Today we are surrounded by the bullying, discrimination, and manipulation of ISIS, international massacres, cop shootings, violent riots, school shootings, race, gender…
If you’re a Christian, are you not crying into your pillow asking a something similar?
I found a piece of my answer that night of why I’m a Christian. Even so, the road to continue finding answers has been long, confusing, and painful.

I think that’s the reason many of us don’t like to ask this big question—we aren’t sure of the answer and it seems too difficult to find.

If we don’t know the answer, then what the heck have we been doing with our life for how many-ever-years we’ve labeled ourselves “Christian”? Without asking ourselves this question, we are living a life we aren’t owning.
Perhaps that’s the flaw of the face of American Christianity today. No one knows why they believe what they do, they’re just a Christian because it’s what they’ve been told to be or have always been. And because there are no truths rooted in real answers, people operate an inactive faith of faulty choices.
The fundamental key to answering a question is to provide facts. In order to answer “Why are you a Christian,” you must first know who you are and then you must know the truth about what you believe, but both of these are facts that most Christians have trouble providing.

Why is that? Shouldn’t they be the most important answers to have?

I preach to churches that won’t change and won’t take action for Jesus because they don’t know these answers.
I talk to Millennials who have no problem choosing a sinful lifestyle over a holy one because they don’t have these answers.
We are a part of a world that obsesses over Christianity, yet seemingly no one has the answers to the most important question.
Why are you a Christian?

You Won’t Find Jesus In A Book

Recently, a friend admitted to me they were second guessing Jesus—that he didn’t seem real to him anymore. I could see the frustration in his eyes that something he had always known and grew up on was losing its value. His solution, he told me, was digging into books on theology and apologetics (he’d already read ten of them this month), trying to rediscover the validity of Jesus. His battle field of a heart lay messy on the table in a quaint coffee house when he ended his rant and asked for help. I told him to stop looking…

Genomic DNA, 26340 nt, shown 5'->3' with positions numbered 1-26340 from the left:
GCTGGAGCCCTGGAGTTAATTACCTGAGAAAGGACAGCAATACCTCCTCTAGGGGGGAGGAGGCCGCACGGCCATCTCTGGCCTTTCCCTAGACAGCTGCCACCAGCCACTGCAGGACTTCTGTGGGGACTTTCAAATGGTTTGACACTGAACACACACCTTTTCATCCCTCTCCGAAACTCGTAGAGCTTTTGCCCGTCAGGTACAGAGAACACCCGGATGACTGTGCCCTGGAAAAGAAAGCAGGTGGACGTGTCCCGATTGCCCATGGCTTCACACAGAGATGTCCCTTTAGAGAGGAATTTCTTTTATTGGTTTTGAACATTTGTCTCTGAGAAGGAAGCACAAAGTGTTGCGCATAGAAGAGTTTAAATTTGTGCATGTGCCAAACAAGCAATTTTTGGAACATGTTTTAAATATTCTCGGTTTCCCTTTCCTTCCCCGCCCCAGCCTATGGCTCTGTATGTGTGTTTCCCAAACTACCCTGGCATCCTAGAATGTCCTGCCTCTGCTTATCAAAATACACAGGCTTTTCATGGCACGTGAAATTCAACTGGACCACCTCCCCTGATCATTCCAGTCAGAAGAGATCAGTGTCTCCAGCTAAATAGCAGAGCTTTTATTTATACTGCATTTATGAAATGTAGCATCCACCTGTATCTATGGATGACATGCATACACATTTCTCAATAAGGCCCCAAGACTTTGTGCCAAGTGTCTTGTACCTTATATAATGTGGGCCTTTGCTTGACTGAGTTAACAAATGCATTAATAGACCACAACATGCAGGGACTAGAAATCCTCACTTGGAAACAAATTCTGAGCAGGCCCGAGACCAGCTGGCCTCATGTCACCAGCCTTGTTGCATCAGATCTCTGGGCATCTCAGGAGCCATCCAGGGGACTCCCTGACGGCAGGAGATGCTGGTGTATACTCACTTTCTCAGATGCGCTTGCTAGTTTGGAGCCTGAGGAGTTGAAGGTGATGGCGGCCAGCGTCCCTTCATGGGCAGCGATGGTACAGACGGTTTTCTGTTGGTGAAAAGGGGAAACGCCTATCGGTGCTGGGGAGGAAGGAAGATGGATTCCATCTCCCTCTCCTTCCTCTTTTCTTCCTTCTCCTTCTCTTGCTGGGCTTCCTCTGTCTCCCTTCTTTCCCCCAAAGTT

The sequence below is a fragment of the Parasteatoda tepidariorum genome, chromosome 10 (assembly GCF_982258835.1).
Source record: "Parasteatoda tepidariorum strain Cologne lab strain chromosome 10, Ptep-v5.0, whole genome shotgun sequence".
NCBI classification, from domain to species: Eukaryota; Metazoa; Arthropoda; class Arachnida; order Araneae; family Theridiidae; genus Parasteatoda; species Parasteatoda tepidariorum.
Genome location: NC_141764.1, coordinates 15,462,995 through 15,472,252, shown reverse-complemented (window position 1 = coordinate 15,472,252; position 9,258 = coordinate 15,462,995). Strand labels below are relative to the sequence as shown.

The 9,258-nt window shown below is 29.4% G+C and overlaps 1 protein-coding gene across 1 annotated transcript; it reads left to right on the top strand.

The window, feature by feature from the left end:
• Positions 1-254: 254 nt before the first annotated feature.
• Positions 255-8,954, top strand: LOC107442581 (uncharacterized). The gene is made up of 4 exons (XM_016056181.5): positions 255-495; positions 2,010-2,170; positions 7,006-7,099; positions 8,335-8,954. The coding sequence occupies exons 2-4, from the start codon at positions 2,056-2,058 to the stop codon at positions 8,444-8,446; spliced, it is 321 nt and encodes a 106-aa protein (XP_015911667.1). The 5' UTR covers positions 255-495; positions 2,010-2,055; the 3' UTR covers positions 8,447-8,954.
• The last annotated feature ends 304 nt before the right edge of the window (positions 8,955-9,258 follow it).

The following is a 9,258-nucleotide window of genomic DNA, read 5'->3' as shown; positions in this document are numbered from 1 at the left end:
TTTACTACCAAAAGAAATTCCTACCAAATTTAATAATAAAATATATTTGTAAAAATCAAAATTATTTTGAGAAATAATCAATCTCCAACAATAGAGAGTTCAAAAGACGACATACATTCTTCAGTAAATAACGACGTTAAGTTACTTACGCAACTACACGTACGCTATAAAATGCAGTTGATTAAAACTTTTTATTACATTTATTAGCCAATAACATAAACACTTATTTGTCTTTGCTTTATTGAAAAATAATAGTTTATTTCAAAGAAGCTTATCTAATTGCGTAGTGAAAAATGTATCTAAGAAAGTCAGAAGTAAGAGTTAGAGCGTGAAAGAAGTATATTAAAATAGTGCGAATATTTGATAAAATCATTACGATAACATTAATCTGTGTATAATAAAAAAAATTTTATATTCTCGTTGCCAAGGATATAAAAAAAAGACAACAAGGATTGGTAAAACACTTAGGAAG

You won’t find Jesus in a book.

Photo Credit: Clemence Pacault (Creative Commons)

Photo Credit: Clemence Pacault (Creative Commons)

You see, my friend, just like me, grew up on factual Christianity. Being a Christian in this system meant memorizing scripture verses, remembering details to miraculous stories, and knowing the “B-I-B-L-E yes that’s the book for me” songs. If you could do it fluently, you were a “good” Christian.
Factual Christianity is based in books but lacks the applicational and experiential side of faith. What it breeds is a porcelain faith that can look good but is shattered when it stumbles upon temptations like sex, drugs, and alcohol or into mental battles like self-image, pride, and envy.
The immediate issue is that these situations create an experience that a factual faith has no answers to because there has been no connection with Jesus, only ties to a systematic routine.

If you haven’t experienced Jesus, there are a lot of world experiences that will win the attention of your heart.

A faith rooted in factual knowledge falls short of stellar like the recipe to a batch of cookies. You can stare at the directions for as long as you want, but you’ll never experience the goodness without working for it.
And that’s where many of our Millennial faiths falter, just like my friend unraveled at the coffee shop—it didn’t make sense anymore to believe in something that was only recipe and no experience.
Facts will never beat experience. If we allow ourselves to live only by word and never by deed, there is no doubt faith will get boring. Experiencing faith isn’t easy to figure out either though, and that’s why so many of us get frustrated and hindered and confused when it comes down to wanting to feel something.
There’s no magical formula of prayer, Bible, and church, there isn’t a certain amount of mission trips you need to go on or service hours you need to complete, experiencing Jesus is unique to every person.
This is going to sound heretical, but if you don’t experience Jesus when reading your Bible, then stop reading it. And if you don’t experience him in church, stop going or find a new one.
Humans are systematic beings. We are so habitual that we subliminally can do tasks without thinking about them. We can unknowingly do the same to our faith.
The best way to break the system—stop doing what is habitual and try something new that takes the full attention of your mind, heart, and soul. This way, you fully experience what it is the Lord has to offer because you have to focus on what you’re doing. This is why children and so wowed by life and adults feel it’s boring—little kids are experiencing something new every day and find joy in it.
Experiencing Jesus isn’t a 3×5 notecard, grandma-scribbled recipe. It’s the process of throwing in a little extra cinnamon, tossing flour and digging your hands into the dough while stealing a few bites before you make the cookies.
Maybe you actually need to read your Bible or pray for once. Maybe you need to slow down life and listen or go evangelize on a street corner. Whatever it is, break up the system, find the little things, do the hard things, get uncomfortable, I’ll guarantee you’ll experience Jesus in a new way.

Jesus Doesn’t Belong In Church

Photo Credit: astrid westvang (Creative Commons)

Photo Credit: astrid westvang (Creative Commons)